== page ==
Azerbaijan, Baku, March 18 / Trend, A. Taghiyeva /
A default rescue program for Cyprus , the main provisions of which is to attract bank deposit owners in a force way to finance the anti-crisis program worth 10 billion euro, could lead to an outflow of foreign capital to Turkey, professor at Ankara's Gazi university Soyalp Tamçelik told Trend today.
Cypriot authorities at a meeting of the Eurogroup in Brussels on Saturday morning agreed to the unprecedented conditions of the loan agreement designed to save Cyprus from default. Its main function is to force depositors to finance the anti-crisis program. It envisages introducing a one-time levy of 6.75 percent of the amount up to 100,000 euro and 9.9 percent over this threshold.
According to the expert, after the decision comes into force, the outflow of foreign capital from the Cypriot banks is a natural process and the main destination for foreign capital will be the Turkish Republic of Northern Cyprus. But, taking into account the economic and political situation in Northern Cyprus, the foreign capital will naturally move to Turkey.
"The Turkish economy and the exchange are fairly stable," he said. "This will be important for foreign investors, who will be looking for an alternative to Cyprus."
According to Tamçelik, another attractive market for outflow of foreign capital is Lebanon. Lebanon's banking sector, which is more integrated into the EU than other countries in the region, could be interesting for foreign investors, he said.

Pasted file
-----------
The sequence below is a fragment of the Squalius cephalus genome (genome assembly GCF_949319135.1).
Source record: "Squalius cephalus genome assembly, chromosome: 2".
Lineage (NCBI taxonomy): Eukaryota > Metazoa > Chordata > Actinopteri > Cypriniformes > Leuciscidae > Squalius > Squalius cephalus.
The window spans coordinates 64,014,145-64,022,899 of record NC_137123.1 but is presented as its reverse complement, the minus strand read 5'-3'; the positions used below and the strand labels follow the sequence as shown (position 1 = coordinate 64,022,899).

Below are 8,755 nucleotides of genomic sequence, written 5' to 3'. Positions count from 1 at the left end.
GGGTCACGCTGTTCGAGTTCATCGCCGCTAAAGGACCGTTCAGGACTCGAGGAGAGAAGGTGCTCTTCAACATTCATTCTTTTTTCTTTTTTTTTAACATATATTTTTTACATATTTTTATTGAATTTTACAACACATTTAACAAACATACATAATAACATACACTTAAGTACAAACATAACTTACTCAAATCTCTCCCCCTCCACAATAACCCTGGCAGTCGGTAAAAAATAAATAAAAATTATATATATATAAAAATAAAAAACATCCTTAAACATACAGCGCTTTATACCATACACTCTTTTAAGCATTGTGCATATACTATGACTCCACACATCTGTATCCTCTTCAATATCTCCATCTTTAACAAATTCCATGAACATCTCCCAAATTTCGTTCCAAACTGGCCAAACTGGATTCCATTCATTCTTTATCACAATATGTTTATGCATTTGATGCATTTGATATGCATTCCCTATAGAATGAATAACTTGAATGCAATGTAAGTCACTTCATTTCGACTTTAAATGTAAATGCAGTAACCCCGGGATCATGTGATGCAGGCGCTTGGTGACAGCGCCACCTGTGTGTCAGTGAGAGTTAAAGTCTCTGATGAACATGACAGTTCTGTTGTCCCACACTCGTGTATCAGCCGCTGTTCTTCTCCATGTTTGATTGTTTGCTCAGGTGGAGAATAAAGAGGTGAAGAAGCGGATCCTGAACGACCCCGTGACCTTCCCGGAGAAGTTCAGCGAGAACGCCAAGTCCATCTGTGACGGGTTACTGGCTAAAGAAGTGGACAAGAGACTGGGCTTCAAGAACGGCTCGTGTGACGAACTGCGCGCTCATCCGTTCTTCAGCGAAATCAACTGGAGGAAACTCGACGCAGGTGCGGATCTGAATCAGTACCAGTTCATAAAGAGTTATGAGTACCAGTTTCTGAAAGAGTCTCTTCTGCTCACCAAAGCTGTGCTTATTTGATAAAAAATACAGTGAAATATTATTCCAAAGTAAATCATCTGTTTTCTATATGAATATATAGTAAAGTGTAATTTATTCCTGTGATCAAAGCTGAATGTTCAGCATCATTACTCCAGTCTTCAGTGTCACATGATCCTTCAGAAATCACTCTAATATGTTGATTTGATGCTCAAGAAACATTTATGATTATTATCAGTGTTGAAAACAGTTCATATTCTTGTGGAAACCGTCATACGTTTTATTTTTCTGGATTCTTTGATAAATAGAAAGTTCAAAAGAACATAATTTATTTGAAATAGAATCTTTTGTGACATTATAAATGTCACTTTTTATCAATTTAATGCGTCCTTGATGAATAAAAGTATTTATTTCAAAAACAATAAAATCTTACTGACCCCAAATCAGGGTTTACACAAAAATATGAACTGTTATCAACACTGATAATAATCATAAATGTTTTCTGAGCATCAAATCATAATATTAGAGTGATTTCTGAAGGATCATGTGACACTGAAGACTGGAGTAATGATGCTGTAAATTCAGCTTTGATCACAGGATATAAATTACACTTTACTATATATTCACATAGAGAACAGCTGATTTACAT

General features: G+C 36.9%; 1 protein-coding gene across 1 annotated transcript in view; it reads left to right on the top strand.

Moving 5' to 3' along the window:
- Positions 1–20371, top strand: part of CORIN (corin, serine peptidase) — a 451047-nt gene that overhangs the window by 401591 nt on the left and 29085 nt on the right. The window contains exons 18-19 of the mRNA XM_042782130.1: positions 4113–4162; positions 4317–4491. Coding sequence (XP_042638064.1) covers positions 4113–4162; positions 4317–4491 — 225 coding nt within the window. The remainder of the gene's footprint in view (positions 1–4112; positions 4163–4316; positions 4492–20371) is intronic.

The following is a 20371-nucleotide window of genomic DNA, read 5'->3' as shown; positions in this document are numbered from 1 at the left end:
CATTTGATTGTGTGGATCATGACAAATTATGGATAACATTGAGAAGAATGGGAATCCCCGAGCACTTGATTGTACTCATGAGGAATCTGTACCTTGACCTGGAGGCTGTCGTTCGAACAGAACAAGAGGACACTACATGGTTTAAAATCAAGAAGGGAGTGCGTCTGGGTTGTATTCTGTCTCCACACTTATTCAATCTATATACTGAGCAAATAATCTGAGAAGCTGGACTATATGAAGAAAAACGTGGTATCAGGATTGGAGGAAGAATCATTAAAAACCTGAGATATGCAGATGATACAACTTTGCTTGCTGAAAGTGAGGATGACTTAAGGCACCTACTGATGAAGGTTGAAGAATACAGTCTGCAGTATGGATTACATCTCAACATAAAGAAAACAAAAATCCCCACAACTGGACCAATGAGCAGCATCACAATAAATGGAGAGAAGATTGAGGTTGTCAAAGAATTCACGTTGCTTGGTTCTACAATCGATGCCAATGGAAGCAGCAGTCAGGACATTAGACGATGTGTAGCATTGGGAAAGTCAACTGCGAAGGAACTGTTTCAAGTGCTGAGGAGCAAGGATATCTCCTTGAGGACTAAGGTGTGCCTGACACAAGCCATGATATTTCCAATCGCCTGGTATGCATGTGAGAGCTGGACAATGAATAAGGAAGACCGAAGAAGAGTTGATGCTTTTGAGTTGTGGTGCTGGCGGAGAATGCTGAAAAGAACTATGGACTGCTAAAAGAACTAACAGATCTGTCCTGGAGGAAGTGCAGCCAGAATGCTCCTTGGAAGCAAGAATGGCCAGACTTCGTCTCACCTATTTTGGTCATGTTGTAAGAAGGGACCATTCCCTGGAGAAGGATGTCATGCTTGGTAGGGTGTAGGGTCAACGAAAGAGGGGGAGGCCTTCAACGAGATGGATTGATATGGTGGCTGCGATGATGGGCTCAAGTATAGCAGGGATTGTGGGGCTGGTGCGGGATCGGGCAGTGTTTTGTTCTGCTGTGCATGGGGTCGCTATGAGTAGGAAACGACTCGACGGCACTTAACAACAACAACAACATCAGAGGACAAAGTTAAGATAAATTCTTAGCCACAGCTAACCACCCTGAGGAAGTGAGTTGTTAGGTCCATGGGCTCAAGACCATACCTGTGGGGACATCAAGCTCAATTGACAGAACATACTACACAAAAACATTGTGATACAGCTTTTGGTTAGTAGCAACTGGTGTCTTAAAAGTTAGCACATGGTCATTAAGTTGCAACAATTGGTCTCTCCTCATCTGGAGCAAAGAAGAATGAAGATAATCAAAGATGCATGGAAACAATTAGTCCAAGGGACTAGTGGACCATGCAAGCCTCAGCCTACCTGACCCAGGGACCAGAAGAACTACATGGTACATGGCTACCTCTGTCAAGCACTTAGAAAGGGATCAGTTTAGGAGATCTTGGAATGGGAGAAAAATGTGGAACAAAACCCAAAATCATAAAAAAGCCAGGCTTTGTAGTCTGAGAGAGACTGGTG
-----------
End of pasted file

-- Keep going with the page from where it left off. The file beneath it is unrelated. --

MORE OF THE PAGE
"The decision taken by the finance ministers of the EU in order to avoid defaulting in Cyprus will lead to the EU banking sector losing its attractiveness," Tamçelik said.
The European Union has been experiencing a wave of economic crisis in recent years, and in the light of the decision to freeze the accounts proposed in the framework of restructuring the banking sector of Cyprus, foreign investors will lose confidence in European financial markets, he said.
In anticipation of serious consequences, the Cypriot government wants to change the formula provided for by the loan agreement on forced charge-off of depositors' funds from accounts in national banks. The Cypriot government has proposed to reduce the tax rate on deposits of up to 100,000 euros to three per cent and raise them to 12.5 per cent for amounts in excess of 100,000 euros.
According to Goldman Sachs analyst Francesco Garzarelli, banks in Cyprus currently have foreign deposits in the amount of 68 billion euros, of which 26 billion euros account for investors from Russia and the UK.